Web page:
Syria signs deal to allow Arab League monitors

Syria agreed to the monitors today in Cairo, just two days before the Arab League was set to push for action against Syria at the United Nations.

By , Correspondent

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    Syrians hold a large poster depicting Syria's President Bashar Assad during a rally in Damascus, Syria, Dec. 19. Syria signed an Arab League initiative Monday that will allow Arab observers into the country as part of peace deal that aims to end the nation's increasingly bloody 9-month-old crisis, Syria's foreign minister said.
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The Syrian government has signed an agreement to let international monitors into the country, finally accepting the last requirement of an Arab League deal to end the violence wracking Syria.

Syrian Deputy Foreign Minister Faisal Mekdad signed the agreement at the Arab League headquarters in Cairo on Monday, according to both a Reuters witness and an Arab League diplomat speaking on condition of anonymity, reports Haaretz

The Associated Press writes that Syria likely agreed to Arab League proposal to avoid UN involvement in the country's upheaval, though regime critics argue that it is only a delaying tactic by President Bashar al-Assad while Syrian forces attempt to crush anti-government resistance.

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Syria had previously agreed to the plan, which includes withdrawal of its army from Syrian towns and cities, the release of thousands of political prisoners, and opening dialogue with the opposition. But Damascus subsequently balked on terms requiring Syria to open its borders to Arab League monitors, and instead continued to attack protesters. The UN last week estimated that at least 5,000 people have now been killed during the upheaval, which began in March.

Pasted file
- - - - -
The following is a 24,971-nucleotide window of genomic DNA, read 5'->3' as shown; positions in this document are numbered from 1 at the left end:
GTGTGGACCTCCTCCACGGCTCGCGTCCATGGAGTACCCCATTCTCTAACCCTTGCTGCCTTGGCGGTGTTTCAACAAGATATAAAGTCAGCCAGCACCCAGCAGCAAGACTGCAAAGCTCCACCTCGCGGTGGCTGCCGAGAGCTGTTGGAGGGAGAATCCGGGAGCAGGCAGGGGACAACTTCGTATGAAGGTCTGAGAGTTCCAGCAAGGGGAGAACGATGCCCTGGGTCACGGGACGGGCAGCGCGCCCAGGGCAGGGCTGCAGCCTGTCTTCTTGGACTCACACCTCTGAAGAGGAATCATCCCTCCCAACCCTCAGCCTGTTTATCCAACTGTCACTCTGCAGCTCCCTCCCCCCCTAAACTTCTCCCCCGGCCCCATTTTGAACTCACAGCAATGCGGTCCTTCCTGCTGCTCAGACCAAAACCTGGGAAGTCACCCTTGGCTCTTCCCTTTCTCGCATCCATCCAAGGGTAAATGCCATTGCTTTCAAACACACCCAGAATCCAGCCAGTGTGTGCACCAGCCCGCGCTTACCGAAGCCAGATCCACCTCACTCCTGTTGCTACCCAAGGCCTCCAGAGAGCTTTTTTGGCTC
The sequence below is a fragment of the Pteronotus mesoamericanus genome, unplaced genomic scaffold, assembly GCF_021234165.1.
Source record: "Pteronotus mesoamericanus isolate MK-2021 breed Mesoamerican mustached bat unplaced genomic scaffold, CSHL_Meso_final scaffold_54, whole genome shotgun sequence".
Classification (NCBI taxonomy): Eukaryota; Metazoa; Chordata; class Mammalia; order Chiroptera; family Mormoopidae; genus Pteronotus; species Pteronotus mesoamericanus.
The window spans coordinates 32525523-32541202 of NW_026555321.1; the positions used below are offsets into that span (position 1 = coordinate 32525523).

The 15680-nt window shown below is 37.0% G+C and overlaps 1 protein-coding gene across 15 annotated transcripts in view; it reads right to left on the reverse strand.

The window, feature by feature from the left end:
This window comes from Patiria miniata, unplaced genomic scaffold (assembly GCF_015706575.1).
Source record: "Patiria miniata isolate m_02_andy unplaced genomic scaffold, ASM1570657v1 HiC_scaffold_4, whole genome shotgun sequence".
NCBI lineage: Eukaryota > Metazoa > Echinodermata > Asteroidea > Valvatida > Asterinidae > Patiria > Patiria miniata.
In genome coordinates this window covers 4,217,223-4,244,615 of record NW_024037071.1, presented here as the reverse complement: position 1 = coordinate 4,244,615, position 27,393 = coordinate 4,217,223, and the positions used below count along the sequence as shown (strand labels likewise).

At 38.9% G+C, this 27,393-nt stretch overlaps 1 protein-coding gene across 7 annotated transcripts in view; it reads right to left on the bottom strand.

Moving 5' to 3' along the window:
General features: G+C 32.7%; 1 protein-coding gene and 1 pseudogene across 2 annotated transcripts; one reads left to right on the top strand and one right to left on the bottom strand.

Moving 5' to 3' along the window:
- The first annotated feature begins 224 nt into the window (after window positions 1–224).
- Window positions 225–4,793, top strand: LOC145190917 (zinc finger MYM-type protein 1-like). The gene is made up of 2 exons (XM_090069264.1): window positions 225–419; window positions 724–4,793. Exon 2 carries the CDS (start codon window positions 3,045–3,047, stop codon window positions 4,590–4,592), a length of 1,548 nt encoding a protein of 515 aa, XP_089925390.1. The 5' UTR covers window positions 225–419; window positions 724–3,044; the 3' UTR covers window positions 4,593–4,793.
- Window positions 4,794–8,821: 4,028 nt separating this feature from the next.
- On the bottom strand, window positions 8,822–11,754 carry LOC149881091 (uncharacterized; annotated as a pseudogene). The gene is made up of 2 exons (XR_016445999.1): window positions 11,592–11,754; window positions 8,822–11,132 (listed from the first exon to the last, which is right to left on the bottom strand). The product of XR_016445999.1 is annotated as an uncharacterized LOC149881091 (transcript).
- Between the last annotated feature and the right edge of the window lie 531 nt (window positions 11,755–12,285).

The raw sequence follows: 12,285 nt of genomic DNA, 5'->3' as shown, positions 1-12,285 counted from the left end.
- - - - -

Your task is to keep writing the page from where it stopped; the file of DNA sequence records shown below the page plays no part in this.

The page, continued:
As a result of Syrian recalcitrance, Arab League officials implemented sanctions against Syria last month. They were set to meet on Wednesday to discuss a proposal that the UN take action against Syria.

Bloomberg writes that Syrian Foreign Minister Walid al-Moallem said that Syria agreed to sign the deal after Arab League officials changed the original text of the document as Syria requested. “If our amendments were not included, we wouldn’t have signed,” he said. “The signing of the protocol is the beginning of cooperation with the Arab League and we will welcome the observers.” Mr. Moallem did not discuss the details of the agreements.

As the terms of the deal were being discussed in Cairo, hundreds of people held a pro-government rally in Damascus, expressing support for the Assad regime and countries that have opposed intervention in the Syrian crackdown. Agence France-Presse reports that huge Russian and Chinese flags, as well as the colors of Syrian regional allies Iran and Hezbollah, decorated office buildings in Sabaa Bahrat Square, where the rally was held.

"Hail to Russia, hail to China," a rally organiser chanted over a loud-hailer, saluting the two veto-wielding UN Security Council permanent members' blocking of an October resolution that would have threatened regime figures with "targeted measures". ...

State television gave prominent coverage to the rally, hailing the young demonstrators' desire to "express their support for the reforms being undertaken by President Assad and their rejection of foreign interference."

Elsewhere in Syria, the conflict showed little sign of ending. The Daily Telegraph writes that armed rebels in the flashpoint city of Homs, including soldiers who have defected, have warned that they will seek retribution if government forces execute 21 rebels they captured. The Syrian Army says that it has learned that the captured rebels, believed to have been seized during an attack on government posts in Deraa earlier this month, are scheduled to be executed sometime today.

"I have a personal message for the Army: If the Army executes these men, there will be a very harsh retaliation against them here in Homs," Abdul-Razaq Tlas, commander of one of two rebel battalions in the city, told the Daily Telegraph.

But in at least one positive step, Syrian officials released blogger Razan Ghazzawi after 15 days in a Syrian prison, reports Amira Al Hussaini of Global Voices, an umbrella site for citizen bloggers from around the world.  Ms. Ghazzawi, a US-born human rights advocate, was seized and charged with “establishing an organization that aims to change the social and economical entity of the state” and “weakening the national sentiment, and trying to ignite sectarian strife," according to Lebanon's Daily Star.

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